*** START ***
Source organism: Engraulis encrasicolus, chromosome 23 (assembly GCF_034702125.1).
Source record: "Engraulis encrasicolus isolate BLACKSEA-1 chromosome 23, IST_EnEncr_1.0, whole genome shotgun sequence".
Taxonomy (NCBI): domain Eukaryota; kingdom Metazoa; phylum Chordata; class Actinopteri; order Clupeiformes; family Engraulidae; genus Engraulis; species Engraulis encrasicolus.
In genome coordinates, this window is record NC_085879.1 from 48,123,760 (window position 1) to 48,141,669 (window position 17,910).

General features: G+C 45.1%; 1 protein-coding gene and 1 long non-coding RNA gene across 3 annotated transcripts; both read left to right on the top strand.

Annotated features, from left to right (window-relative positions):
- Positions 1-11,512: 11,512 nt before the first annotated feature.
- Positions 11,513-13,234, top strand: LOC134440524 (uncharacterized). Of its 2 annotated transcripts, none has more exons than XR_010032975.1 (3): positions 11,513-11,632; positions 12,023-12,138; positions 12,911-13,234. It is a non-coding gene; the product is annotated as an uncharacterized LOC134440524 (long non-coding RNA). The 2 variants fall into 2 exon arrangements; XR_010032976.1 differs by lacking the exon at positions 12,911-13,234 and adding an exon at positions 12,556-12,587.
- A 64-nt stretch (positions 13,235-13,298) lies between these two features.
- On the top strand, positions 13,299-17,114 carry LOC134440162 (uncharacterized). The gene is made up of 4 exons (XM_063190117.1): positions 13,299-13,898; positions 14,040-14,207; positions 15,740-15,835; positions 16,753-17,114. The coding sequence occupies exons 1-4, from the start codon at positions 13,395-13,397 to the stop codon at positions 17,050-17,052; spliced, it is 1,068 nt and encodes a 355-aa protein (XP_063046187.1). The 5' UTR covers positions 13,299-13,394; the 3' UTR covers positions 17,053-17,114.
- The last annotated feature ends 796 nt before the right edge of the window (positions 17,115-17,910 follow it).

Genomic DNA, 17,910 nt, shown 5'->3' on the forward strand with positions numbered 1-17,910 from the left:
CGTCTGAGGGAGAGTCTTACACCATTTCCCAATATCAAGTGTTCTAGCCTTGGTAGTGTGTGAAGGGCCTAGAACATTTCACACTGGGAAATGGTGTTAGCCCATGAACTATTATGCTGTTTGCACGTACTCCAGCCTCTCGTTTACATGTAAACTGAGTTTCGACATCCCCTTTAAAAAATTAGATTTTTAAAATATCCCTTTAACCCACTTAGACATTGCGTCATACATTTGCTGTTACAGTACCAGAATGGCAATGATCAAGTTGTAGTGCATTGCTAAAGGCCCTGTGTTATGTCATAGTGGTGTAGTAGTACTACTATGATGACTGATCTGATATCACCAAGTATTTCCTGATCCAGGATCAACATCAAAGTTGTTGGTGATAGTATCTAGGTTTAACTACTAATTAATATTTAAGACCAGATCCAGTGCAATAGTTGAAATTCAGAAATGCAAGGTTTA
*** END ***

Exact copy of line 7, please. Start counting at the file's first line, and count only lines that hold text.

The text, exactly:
- Positions 1-11,512: 11,512 nt before the first annotated feature.